by Deacon David Hope-Tringali
In the Gospel of Luke, Jesus tells a parable about a woman who complains to an apathetic judge about an injustice that has been done to her. At first, the judge ignores her, but the widow continues to come back repeatedly until the judge finally gives in to her demands, just to make her stop bothering him! Jesus’ point to this whole story is that, if this lazy judge eventually gives in to the cries of a suffering widow whom he does not care for, shouldn’t God—who loves us deeply—respond to our needs and worries with much more haste?
I feel like this parable has summed up 2022 for me so far. You see, in addition to chairing the AMMPARO task force for the synod, my wife and I spend most of the year in Guatemala working through our nonprofit Tree 4 Hope to resolve some of the root causes of migration from Central America to the United States such as hunger, poverty, women’s rights, and educational inequality. Among our many projects, our focus the past few years has been on Hope Academy, the first and only bilingual STEAM (Science/Technology/Engineering/Arts/Mathematics) school focused on providing a top-quality education for girls from some of the poorest parts of Guatemala.
While life in the United States has appeared to return to some degree of normalcy at this point in the pandemic, Guatemala still suffers from aggressive rules and safety measures to attempt to mitigate the spread of COVID-19. Though many facets of life are business as usual – restaurants are at full capacity, church festivals are once again happening, and tourism has returned – schools still remain closed for in-person learning. Over the past three pandemic-driven school years, we have done a pretty impressive job of developing virtual learning modules for our kids, many of whom live in houses with dirt floors, limited electricity, and no running water. While we have been relatively successful keeping our kids engaged and learning, the same cannot be said for the rest of the country. Public schools across Guatemala have simply remained closed. They have offered whatever virtual education they can to whichever of their students have resources to connect online and the government of Guatemala has dictated that, due to circumstances of the pandemic, regardless of their grades, every child will pass to the next year of school. For three years, this has been the case; it is creating a whole generation of school-age children who will either never return to school once isolation ends or flunk out of school when they are finally sent back in person three grades ahead of where they should be.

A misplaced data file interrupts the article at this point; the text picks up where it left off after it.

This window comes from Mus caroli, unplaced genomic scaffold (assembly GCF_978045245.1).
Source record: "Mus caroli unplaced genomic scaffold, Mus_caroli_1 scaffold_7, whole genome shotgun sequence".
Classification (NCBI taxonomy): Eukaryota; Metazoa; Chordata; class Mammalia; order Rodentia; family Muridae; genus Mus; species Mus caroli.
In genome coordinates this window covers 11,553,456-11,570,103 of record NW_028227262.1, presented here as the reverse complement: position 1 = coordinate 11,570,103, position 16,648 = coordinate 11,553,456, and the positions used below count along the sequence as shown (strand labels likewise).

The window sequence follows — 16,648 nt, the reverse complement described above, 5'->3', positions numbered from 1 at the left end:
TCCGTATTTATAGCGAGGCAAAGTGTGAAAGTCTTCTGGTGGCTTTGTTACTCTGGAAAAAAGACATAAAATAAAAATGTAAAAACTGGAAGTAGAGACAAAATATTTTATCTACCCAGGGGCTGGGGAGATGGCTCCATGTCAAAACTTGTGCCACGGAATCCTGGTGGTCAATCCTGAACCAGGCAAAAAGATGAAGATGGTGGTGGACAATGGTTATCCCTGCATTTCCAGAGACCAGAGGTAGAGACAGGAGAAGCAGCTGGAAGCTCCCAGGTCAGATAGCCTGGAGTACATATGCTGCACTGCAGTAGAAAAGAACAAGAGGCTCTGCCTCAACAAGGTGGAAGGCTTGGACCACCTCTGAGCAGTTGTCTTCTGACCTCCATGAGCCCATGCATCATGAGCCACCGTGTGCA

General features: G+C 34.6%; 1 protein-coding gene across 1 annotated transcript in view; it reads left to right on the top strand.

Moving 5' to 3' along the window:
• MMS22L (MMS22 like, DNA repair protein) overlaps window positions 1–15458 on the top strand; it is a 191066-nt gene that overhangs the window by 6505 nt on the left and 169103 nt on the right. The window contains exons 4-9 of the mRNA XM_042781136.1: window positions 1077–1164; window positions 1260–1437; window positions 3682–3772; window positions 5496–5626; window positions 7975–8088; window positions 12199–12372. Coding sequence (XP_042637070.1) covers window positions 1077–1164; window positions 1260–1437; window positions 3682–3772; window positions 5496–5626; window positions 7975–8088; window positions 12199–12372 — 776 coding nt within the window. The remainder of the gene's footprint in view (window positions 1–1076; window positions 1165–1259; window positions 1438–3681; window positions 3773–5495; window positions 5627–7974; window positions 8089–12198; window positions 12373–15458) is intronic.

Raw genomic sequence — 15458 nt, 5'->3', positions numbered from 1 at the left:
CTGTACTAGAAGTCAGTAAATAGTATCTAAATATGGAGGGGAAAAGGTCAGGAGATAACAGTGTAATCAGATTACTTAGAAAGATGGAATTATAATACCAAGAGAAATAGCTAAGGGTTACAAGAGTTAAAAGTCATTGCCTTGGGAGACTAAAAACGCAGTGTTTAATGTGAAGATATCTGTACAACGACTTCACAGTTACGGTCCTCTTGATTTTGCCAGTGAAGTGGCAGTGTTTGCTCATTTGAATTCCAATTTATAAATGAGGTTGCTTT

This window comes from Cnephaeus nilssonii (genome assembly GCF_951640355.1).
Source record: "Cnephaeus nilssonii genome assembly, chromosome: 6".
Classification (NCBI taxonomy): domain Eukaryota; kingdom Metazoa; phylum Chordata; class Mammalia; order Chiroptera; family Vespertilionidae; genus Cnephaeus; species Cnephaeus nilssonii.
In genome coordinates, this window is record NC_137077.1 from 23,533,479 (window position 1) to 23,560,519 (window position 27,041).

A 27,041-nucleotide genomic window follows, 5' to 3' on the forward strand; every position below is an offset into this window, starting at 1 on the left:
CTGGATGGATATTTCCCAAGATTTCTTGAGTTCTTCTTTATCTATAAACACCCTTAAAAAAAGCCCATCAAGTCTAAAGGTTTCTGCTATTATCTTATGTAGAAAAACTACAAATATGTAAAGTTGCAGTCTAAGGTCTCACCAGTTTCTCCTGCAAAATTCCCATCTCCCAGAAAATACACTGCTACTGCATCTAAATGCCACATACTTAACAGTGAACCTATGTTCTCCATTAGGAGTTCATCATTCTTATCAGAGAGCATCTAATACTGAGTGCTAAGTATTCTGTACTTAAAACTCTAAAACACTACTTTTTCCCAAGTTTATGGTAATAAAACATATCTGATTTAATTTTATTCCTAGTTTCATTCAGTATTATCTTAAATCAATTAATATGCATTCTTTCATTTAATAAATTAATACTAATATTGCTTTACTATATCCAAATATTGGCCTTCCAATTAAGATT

Our kids, and kids all over Guatemala, are struggling. They are isolated in their homes, they are getting burned out of distance education (if it is even an option for them), and they are longing for real human interaction. We, like the persistent widow, have been both praying to God for a return to in-person classes and fighting ceaselessly with our local government officials in Guatemala to provide our kids with the opportunity to go to school.
This week, please join us in prayer that schools reopen in Guatemala so that the kids we serve there do not become the kids we have to serve here through AMMPARO. Like the persistent widow, we have faith that God will grant justice to Guatemala’s children in need.
Deacon David Hope-Tringali serves as a Global Mission Associate for the Lower Susquehanna Synod based in Guatemala. He is passionate about building bridges, connecting people and helping others form authentic, meaningful relationships with their Central American neighbors. Along with his wife, Pastor Jennifer Hope-Tringali, Deacon David helps to manage Tree 4 Hope, a non-profit focused on providing education and opportunity to at-risk communities in Guatemala. More information about his work can be found at www.tree4hope.org